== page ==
The assumption that designing for everyone will cost more often goes unchallenged. Even economic arguments for business benefits rarely cut through because of this. If economic arguments for inclusion worked we wouldn’t still be talking abut it.A Centre for Inclusive Design report analyses inclusive business practice and covers some areas not covered before. The report analyses education, retail and financial services and argues inclusive design can drive financial, economic and social improvements. PwC was commissioned for the report, The Benefit of Designing for Everyone.
Jeremy Thorpe from PwC says, “Inclusive design is a no-regrets process that creates significant benefits which are currently being left on the table. It is an overlooked step in maximising the potential of Australian business and ensuring a more productive Australia.” There is also an infographic with the key information, and a summary report and a Word version.
The report analyses three key industries in Australia: education, retail and financial services. Each one can benefit from taking a universal design approach to improve their bottom line.
David Masters, Corporate Affairs Director, Microsoft Australia, said,
“Accessibility is often focused on compliance, and while that is incredibly important, this report clearly shows that inclusion drives economic benefit too. Embedding inclusion in the upfront design phase ensures organisations are delivering products and services for everyone. Inclusive design is driving innovation at Microsoft and is a concept that all organisations should be embracing.”
It is good to see more work being done on the economics of inclusion. However, such arguments over the last ten years have yet to make their mark. The inclusive tourism industry is testament to that as well as the housing industry. Let’s hope someone is listening and willing to act.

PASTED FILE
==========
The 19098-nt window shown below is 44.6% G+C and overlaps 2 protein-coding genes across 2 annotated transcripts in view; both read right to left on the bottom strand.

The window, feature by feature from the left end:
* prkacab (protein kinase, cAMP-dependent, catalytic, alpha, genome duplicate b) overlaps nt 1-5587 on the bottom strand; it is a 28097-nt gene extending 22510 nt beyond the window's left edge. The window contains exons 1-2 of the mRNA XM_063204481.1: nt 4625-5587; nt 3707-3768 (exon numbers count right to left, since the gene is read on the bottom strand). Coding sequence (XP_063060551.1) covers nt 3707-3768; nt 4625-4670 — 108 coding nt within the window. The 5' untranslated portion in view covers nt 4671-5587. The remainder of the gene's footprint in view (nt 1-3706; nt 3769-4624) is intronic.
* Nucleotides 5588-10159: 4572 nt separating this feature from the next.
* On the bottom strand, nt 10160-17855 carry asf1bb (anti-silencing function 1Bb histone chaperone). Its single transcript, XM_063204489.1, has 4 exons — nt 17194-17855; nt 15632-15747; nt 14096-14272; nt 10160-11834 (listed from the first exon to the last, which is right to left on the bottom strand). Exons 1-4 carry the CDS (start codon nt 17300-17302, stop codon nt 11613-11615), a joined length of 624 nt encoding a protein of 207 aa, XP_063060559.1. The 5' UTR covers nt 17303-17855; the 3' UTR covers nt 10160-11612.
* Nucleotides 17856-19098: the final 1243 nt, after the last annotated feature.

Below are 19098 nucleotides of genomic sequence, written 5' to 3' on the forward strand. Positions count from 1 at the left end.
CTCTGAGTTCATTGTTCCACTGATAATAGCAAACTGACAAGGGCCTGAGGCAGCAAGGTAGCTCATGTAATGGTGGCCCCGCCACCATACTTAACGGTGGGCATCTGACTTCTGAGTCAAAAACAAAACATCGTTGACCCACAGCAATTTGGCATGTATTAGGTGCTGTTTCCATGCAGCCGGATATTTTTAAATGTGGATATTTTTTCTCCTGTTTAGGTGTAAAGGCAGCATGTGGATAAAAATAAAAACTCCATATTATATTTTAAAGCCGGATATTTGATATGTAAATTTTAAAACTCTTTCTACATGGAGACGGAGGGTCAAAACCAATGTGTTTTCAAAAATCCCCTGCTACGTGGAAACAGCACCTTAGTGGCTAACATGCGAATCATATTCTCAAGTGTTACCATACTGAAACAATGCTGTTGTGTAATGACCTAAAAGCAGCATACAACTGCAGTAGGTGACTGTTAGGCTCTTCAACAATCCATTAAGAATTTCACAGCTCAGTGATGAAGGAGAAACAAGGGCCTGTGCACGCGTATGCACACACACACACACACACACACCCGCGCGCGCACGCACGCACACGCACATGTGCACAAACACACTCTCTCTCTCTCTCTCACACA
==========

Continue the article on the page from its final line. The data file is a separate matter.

Anyone buying or selling online wants the best possible view of the product. Buyers want to see relevant size and shape and key information. Sellers want the maximum number of sales. Making visual information clear, and easy to read and understand is key. Coles supermarkets has devised an image guide for suppliers to make products more readily recognised. So viewing products online with Coles should get easier for everyone. eBay sellers should also note.
The Coles guide is based on work carried out some years ago by the Inclusion Design Group at Cambridge University. This work is updated as they continue their research. The Coles guide is easy to read and gives instructions about images that suppliers should send them. These instructions are good for anyone who has a product or merchandise to sell.
The guide covers the use of 2D and 3D images, out of pack images and lifestyle images. The Coles website will feature a first image with the brand with the option for further images with a click. This gives the opportunity to see front, back, left and right side of the product.
The Design for Dignity guidelines cover all the elements in a major urban renewal project. The guide is based on the principles applied in the development of Barangaroo South in Sydney. It covers public domain, wayfinding, commercial and retail precincts, and workplaces. Stakeholder engagement is also covered. The pictures clearly explain the do’s and don’ts and why the details matter. The guide is comprehensive and easy to read, and has a list of resources at the end.
There are two case studies from Barangaroo South. The public domain case study is about the process of consulting with disability stakeholders. The second case study is about achieving dignified access in a mixed commercial space. This is an excellent resource for interior designers as well as urban planners. The details explain why going beyond access standards is important.